Panel Paper: Comparing Medicaid and Marketplace Coverage: Effects on Health Care Utilization, out-of-Pocket Spending and Costs

Thursday, November 7, 2019
I.M Pei Tower: Majestic Level, Vail (Sheraton Denver Downtown)

*Names in bold indicate Presenter

Heidi Allen1, Sarah Gordon2, Dennis Lee3 and Benjamin Sommers3, (1)Columbia University, (2)Brown University, (3)Harvard University

After the 2018 election, several states appear poised to expand Medicaid under the Affordable Care Act, while other states are considering partial expansions (to 100% of the federal poverty level [FPL]) in order to maintain a larger role for private insurance. Meanwhile, several 2020 Presidential candidates have proposed replacing private insurance with a single public payer model. In this context, understanding the tradeoffs between these coverage types is critical. We use a regression discontinuity design (RD) and a unique dataset combining income information and all-payer claims to compare public vs. private insurance coverage.

Merging income data from Colorado’s Medicaid and Marketplace agencies with the state’s All Payer Claims Database from 2014, we examined utilization, out-of-pocket spending, and total costs using RD methods to analyze the eligibility discontinuity that occurs at 138% of FPL. Our sample contained non-pregnant individuals ages 19-64, with incomes between 75% and 400% of FPL (N=223,147). Comparing individuals just below versus just above the eligibility threshold of 138% of FPL, we assess the impact of coverage type of these health-care related outcomes.

Our preliminary findings are threefold. First, income below the Medicaid eligibility threshold led to 7.0 months of additional Medicaid coverage per year, while those just above the threshold experienced 6.3 months more of Marketplace coverage. This implies that Medicaid eligibility, with less cost-sharing and no premiums, led to 10% more months of coverage among enrollees.

Second, utilization patterns differed significantly. The RD estimates indicate that those eligible for Medicaid were 4 percentage-points more likely to visit the Emergency Department each year (sample mean 25%) than those eligible for Marketplace coverage, but were 4 percentage-points less likely to have an outpatient visit (sample mean 87%). Medicaid resulted in 0.18 additional ED visits per person and 0.19 fewer outpatient visits. Medicaid also led to a 3 percentage-point decrease in the likelihood of a prescription fill (sample mean 59%) and 0.86 fewer prescription fills per person (sample mean 8.6). We found no statistically significant differences in hospitalization rates.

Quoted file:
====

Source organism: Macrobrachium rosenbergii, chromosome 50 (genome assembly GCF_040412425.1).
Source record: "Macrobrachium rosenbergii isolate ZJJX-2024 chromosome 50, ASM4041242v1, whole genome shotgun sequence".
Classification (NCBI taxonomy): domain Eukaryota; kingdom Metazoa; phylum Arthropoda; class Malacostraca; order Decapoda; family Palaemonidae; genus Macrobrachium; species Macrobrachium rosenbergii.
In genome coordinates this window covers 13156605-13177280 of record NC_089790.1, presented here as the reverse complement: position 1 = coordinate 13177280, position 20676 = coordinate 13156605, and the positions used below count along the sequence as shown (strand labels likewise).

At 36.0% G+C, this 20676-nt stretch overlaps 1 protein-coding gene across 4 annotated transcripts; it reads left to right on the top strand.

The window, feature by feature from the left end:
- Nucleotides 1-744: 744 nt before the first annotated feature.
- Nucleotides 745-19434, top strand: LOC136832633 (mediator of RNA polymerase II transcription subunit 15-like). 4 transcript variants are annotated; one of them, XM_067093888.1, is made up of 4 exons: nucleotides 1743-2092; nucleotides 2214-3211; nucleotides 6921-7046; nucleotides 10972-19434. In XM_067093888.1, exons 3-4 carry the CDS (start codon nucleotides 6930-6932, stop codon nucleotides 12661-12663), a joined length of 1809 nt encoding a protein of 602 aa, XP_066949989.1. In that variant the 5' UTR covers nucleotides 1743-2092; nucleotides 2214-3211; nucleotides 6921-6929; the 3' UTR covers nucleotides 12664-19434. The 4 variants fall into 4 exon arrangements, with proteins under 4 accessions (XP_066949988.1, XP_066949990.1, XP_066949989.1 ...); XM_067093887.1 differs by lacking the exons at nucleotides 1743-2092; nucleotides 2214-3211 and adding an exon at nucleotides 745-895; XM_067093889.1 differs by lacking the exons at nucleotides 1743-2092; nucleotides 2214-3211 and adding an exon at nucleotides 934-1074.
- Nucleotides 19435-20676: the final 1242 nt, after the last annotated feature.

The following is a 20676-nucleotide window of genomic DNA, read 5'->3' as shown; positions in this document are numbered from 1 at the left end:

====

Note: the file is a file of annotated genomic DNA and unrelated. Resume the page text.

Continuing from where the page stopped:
Third, costs were significantly higher in Marketplace coverage, despite the slight reduction in months covered. Annual spending per person was $741 higher in Marketplace coverage than Medicaid, representing a 36% increase compared to the sample mean ($2078). After standardizing prices to Medicaid rates, costs were similar in the two groups, suggesting that price differentials were responsible the large cost differences. Out-of-pocket spending (not including premiums) was even more disparate. Marketplace beneficiaries spent $104 more per person than Medicaid enrollees, more than a fivefold increase compared to the Medicaid average ($23). Results were generally robust to parametric and local linear RD models, and variable bandwidths.

Overall, our results indicate that there are meaningful differences in the health care experiences of low-income adults in public vs. private coverage. Higher ED and lower office visit rates in Medicaid may reflect greater difficulty in accessing outpatient providers, as well as lower cost-sharing barriers to ED care in Medicaid than private insurance. Meanwhile, Medicaid coverage is substantially less costly both to enrollees and to society.